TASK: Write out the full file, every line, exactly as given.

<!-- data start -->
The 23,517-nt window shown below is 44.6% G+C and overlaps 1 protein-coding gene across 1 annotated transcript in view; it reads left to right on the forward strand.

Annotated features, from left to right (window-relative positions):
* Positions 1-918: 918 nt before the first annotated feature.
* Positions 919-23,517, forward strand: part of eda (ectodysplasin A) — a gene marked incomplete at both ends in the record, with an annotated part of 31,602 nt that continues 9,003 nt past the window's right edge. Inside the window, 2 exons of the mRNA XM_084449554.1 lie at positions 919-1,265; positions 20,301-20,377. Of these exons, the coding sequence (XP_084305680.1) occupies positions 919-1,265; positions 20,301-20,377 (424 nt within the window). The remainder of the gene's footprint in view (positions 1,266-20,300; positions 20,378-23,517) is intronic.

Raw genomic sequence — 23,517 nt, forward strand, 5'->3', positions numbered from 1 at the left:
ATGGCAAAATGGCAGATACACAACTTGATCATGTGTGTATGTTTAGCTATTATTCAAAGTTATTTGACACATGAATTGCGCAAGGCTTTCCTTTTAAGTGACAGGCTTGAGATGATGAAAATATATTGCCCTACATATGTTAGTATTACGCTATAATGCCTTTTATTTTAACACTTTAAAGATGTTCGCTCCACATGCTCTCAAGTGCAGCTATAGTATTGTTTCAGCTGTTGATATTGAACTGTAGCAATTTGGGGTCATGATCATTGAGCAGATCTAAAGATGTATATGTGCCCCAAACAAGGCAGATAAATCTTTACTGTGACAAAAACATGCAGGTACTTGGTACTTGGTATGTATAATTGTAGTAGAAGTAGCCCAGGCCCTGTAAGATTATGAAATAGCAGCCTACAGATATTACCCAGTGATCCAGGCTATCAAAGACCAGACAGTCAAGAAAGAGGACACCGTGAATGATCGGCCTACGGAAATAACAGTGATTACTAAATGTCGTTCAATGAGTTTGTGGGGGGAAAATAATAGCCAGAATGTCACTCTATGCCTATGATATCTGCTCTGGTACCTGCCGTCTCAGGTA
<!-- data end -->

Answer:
The 23,517-nt window shown below is 44.6% G+C and overlaps 1 protein-coding gene across 1 annotated transcript in view; it reads left to right on the forward strand.

Annotated features, from left to right (window-relative positions):
* Positions 1-918: 918 nt before the first annotated feature.
* Positions 919-23,517, forward strand: part of eda (ectodysplasin A) — a gene marked incomplete at both ends in the record, with an annotated part of 31,602 nt that continues 9,003 nt past the window's right edge. Inside the window, 2 exons of the mRNA XM_084449554.1 lie at positions 919-1,265; positions 20,301-20,377. Of these exons, the coding sequence (XP_084305680.1) occupies positions 919-1,265; positions 20,301-20,377 (424 nt within the window). The remainder of the gene's footprint in view (positions 1,266-20,300; positions 20,378-23,517) is intronic.

Raw genomic sequence — 23,517 nt, forward strand, 5'->3', positions numbered from 1 at the left:
ATGGCAAAATGGCAGATACACAACTTGATCATGTGTGTATGTTTAGCTATTATTCAAAGTTATTTGACACATGAATTGCGCAAGGCTTTCCTTTTAAGTGACAGGCTTGAGATGATGAAAATATATTGCCCTACATATGTTAGTATTACGCTATAATGCCTTTTATTTTAACACTTTAAAGATGTTCGCTCCACATGCTCTCAAGTGCAGCTATAGTATTGTTTCAGCTGTTGATATTGAACTGTAGCAATTTGGGGTCATGATCATTGAGCAGATCTAAAGATGTATATGTGCCCCAAACAAGGCAGATAAATCTTTACTGTGACAAAAACATGCAGGTACTTGGTACTTGGTATGTATAATTGTAGTAGAAGTAGCCCAGGCCCTGTAAGATTATGAAATAGCAGCCTACAGATATTACCCAGTGATCCAGGCTATCAAAGACCAGACAGTCAAGAAAGAGGACACCGTGAATGATCGGCCTACGGAAATAACAGTGATTACTAAATGTCGTTCAATGAGTTTGTGGGGGGAAAATAATAGCCAGAATGTCACTCTATGCCTATGATATCTGCTCTGGTACCTGCCGTCTCAGGTA